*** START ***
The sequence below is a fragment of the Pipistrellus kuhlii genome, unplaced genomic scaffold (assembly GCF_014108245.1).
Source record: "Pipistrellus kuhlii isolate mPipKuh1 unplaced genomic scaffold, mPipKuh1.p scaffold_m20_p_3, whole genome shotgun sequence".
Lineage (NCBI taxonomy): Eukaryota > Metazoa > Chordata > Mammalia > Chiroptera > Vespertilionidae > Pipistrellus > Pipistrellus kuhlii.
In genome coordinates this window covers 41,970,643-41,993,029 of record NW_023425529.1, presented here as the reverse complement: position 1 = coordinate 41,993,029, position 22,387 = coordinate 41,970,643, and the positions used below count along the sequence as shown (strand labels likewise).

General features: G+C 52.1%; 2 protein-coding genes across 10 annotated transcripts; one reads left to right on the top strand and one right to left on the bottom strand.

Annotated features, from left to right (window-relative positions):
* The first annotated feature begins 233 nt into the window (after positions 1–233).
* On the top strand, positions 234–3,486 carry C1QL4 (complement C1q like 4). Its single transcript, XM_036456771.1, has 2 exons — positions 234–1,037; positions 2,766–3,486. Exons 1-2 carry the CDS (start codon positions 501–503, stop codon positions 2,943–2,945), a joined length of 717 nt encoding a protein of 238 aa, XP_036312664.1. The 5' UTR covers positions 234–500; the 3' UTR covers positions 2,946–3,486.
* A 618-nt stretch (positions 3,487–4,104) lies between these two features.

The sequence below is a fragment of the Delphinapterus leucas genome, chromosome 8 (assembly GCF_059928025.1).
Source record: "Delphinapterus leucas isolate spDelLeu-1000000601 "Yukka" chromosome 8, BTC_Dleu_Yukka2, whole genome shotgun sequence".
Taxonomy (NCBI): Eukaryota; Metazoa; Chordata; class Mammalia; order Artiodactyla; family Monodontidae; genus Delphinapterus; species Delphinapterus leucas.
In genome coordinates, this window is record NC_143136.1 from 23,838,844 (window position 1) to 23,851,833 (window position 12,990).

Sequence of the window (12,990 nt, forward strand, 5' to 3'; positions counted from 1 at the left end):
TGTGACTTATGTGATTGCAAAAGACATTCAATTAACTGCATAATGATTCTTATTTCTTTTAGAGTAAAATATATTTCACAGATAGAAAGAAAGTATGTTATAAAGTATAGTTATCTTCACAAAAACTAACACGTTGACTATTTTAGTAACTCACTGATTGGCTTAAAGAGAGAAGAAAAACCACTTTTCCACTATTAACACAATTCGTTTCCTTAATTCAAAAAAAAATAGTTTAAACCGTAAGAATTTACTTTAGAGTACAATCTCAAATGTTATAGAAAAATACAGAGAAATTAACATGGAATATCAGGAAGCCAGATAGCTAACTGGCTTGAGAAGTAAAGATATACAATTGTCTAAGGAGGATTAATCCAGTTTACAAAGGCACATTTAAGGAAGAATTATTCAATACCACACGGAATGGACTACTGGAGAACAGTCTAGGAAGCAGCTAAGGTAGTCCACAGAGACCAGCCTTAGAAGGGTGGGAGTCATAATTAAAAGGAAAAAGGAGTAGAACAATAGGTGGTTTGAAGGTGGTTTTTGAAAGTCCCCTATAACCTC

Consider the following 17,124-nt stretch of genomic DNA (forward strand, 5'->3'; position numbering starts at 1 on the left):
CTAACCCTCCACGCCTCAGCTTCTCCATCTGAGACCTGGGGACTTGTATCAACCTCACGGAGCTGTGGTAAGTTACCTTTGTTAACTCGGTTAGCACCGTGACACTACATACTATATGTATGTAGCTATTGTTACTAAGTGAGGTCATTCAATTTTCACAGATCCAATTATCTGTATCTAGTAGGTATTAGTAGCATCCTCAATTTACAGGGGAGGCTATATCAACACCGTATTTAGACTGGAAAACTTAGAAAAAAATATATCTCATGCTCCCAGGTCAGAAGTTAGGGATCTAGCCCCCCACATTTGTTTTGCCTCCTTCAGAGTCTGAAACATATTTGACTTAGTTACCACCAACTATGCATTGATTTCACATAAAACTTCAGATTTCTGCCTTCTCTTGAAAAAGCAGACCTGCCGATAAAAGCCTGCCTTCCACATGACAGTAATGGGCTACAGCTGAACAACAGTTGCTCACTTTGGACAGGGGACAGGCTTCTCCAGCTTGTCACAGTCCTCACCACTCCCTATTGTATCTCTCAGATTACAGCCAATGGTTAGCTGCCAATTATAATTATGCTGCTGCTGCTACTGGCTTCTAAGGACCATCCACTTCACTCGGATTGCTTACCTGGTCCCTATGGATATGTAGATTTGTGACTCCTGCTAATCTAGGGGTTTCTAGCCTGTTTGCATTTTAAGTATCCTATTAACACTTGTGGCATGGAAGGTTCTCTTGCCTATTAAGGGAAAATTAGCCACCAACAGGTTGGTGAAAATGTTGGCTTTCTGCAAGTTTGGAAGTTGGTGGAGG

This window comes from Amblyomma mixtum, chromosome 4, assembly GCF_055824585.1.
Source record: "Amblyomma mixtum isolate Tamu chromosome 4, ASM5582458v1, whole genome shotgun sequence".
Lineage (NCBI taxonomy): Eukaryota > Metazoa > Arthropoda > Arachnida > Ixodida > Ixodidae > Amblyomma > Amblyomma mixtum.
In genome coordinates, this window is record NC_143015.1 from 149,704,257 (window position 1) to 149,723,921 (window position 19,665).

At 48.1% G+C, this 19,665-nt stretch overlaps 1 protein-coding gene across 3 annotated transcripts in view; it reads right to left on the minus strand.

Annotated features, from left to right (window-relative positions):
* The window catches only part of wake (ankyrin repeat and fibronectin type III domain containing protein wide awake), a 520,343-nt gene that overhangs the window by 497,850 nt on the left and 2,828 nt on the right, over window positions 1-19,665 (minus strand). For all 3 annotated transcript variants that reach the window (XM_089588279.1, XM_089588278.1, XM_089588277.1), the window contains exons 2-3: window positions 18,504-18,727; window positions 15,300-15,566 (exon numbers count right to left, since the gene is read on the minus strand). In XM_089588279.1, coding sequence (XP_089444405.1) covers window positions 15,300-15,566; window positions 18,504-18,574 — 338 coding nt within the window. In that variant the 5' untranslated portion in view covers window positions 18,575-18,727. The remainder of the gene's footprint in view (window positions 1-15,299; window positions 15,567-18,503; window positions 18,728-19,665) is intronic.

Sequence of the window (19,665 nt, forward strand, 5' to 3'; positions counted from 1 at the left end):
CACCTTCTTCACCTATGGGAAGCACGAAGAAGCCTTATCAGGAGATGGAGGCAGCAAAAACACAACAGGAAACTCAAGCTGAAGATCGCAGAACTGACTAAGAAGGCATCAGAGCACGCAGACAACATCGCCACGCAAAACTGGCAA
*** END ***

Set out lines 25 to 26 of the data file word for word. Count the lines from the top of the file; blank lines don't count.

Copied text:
Sequence of the window (19,665 nt, forward strand, 5' to 3'; positions counted from 1 at the left end):
CACCTTCTTCACCTATGGGAAGCACGAAGAAGCCTTATCAGGAGATGGAGGCAGCAAAAACACAACAGGAAACTCAAGCTGAAGATCGCAGAACTGACTAAGAAGGCATCAGAGCACGCAGACAACATCGCCACGCAAAACTGGCAA